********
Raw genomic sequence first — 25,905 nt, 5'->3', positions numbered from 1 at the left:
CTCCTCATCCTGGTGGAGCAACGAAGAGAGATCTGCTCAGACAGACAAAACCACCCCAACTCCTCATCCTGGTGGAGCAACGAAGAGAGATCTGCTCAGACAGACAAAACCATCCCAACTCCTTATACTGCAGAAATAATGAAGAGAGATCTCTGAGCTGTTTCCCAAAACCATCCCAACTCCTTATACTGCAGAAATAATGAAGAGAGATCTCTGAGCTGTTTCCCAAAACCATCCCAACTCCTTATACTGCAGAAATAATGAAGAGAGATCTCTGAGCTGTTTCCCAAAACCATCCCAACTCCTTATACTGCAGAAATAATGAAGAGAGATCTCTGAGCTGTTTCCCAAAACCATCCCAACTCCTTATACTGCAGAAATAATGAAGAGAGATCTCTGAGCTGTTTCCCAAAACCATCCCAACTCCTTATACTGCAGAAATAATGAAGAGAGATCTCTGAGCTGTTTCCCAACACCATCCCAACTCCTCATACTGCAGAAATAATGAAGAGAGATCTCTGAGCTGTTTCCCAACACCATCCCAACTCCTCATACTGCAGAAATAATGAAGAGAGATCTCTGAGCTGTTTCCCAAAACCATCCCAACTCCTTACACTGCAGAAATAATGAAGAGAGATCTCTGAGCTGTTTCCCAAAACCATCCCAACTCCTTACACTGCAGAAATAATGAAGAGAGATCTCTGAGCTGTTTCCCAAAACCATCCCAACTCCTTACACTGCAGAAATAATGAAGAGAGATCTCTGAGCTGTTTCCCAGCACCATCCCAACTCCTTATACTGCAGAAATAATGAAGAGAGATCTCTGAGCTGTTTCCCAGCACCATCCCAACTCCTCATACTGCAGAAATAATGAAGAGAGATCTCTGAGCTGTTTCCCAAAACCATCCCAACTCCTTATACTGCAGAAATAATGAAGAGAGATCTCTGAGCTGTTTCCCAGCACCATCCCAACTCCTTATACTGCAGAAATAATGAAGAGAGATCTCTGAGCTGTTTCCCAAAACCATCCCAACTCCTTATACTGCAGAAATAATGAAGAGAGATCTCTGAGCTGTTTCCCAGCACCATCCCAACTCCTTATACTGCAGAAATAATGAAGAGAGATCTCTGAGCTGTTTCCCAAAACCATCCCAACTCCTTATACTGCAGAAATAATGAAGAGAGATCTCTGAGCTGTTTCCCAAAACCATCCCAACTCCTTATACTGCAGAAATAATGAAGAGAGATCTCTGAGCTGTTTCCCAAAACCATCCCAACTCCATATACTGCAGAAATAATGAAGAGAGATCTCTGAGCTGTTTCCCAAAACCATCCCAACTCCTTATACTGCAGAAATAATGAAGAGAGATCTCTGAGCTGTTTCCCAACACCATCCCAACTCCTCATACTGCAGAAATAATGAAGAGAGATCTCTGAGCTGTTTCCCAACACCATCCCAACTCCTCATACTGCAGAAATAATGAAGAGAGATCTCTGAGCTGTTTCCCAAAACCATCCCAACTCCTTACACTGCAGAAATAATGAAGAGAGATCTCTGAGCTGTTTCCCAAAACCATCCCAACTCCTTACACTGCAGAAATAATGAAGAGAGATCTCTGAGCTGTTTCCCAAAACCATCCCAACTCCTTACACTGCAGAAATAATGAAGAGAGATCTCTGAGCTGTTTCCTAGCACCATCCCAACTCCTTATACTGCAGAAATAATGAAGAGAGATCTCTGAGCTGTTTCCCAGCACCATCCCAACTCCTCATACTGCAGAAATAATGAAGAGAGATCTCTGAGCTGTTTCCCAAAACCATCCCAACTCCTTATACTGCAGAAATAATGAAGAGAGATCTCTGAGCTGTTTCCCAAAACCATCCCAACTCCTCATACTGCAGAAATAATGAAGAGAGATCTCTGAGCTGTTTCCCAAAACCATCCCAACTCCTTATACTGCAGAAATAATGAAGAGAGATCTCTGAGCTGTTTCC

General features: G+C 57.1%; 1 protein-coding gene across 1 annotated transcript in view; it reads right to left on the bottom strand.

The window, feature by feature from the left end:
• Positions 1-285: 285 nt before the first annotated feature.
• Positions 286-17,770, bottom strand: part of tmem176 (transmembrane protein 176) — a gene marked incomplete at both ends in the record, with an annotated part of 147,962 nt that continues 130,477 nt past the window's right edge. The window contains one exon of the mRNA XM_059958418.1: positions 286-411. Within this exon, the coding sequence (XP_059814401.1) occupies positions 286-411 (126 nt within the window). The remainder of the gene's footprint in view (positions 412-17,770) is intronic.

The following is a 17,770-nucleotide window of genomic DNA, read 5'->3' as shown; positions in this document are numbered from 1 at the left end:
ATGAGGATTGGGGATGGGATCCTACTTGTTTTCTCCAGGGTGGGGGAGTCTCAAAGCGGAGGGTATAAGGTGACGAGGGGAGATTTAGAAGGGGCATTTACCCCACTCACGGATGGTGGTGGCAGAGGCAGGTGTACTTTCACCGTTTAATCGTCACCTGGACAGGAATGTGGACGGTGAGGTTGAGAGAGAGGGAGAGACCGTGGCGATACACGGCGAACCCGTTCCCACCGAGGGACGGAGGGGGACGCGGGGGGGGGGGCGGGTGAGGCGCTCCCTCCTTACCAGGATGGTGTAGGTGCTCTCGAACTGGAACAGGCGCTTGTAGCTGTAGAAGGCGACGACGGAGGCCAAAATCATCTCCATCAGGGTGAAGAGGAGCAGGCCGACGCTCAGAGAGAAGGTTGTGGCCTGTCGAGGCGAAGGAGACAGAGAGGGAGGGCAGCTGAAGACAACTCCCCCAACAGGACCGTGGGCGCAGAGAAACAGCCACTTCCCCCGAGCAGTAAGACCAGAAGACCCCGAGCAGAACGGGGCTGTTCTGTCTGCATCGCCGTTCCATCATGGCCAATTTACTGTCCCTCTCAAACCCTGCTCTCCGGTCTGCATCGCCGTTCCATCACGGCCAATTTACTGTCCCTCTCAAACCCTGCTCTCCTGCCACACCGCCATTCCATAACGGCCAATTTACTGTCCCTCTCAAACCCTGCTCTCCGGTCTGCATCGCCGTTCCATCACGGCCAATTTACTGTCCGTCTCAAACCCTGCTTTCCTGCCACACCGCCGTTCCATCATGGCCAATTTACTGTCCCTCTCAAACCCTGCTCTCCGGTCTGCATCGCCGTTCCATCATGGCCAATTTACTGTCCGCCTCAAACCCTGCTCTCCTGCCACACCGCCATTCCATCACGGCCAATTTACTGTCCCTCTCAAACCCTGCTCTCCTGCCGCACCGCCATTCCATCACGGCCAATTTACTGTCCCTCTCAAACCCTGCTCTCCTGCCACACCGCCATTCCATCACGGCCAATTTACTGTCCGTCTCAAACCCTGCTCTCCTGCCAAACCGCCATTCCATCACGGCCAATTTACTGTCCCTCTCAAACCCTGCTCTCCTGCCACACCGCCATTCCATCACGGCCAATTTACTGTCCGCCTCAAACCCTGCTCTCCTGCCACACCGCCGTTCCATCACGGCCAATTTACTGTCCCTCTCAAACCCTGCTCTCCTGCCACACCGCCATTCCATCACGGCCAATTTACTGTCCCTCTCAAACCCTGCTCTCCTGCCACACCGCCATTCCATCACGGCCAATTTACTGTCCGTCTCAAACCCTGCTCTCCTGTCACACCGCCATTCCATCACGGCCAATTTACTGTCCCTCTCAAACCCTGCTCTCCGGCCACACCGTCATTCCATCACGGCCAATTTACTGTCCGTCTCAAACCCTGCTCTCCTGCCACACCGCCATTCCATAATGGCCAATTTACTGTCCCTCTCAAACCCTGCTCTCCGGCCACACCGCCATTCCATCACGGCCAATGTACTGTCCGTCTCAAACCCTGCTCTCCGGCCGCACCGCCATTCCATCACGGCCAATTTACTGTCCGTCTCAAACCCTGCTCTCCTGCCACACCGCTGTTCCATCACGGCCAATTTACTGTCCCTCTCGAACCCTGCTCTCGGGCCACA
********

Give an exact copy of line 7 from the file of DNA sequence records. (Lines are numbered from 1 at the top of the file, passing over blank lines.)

The following is a 17,770-nucleotide window of genomic DNA, read 5'->3' as shown; positions in this document are numbered from 1 at the left end: